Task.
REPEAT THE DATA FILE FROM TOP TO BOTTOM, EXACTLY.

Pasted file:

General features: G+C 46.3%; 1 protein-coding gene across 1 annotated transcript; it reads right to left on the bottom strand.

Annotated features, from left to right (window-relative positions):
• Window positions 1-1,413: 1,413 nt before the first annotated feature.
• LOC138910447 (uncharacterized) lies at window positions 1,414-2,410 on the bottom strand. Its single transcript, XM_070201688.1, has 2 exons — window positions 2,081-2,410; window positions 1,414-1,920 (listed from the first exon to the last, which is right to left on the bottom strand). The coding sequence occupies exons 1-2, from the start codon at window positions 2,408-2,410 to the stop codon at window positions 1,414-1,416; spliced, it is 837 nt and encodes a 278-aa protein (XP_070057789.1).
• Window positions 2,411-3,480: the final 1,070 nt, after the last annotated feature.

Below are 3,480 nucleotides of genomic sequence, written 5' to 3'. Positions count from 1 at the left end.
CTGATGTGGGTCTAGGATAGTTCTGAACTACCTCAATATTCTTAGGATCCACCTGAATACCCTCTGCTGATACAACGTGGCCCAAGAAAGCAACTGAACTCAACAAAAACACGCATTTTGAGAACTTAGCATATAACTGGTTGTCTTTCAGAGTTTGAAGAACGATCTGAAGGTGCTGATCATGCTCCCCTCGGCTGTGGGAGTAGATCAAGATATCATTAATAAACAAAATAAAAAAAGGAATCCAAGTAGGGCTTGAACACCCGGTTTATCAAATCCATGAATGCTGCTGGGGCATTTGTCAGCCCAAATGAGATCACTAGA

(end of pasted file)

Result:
General features: G+C 46.3%; 1 protein-coding gene across 1 annotated transcript; it reads right to left on the bottom strand.

Annotated features, from left to right (window-relative positions):
• Window positions 1-1,413: 1,413 nt before the first annotated feature.
• LOC138910447 (uncharacterized) lies at window positions 1,414-2,410 on the bottom strand. Its single transcript, XM_070201688.1, has 2 exons — window positions 2,081-2,410; window positions 1,414-1,920 (listed from the first exon to the last, which is right to left on the bottom strand). The coding sequence occupies exons 1-2, from the start codon at window positions 2,408-2,410 to the stop codon at window positions 1,414-1,416; spliced, it is 837 nt and encodes a 278-aa protein (XP_070057789.1).
• Window positions 2,411-3,480: the final 1,070 nt, after the last annotated feature.

Below are 3,480 nucleotides of genomic sequence, written 5' to 3'. Positions count from 1 at the left end.
CTGATGTGGGTCTAGGATAGTTCTGAACTACCTCAATATTCTTAGGATCCACCTGAATACCCTCTGCTGATACAACGTGGCCCAAGAAAGCAACTGAACTCAACAAAAACACGCATTTTGAGAACTTAGCATATAACTGGTTGTCTTTCAGAGTTTGAAGAACGATCTGAAGGTGCTGATCATGCTCCCCTCGGCTGTGGGAGTAGATCAAGATATCATTAATAAACAAAATAAAAAAAGGAATCCAAGTAGGGCTTGAACACCCGGTTTATCAAATCCATGAATGCTGCTGGGGCATTTGTCAGCCCAAATGAGATCACTAGA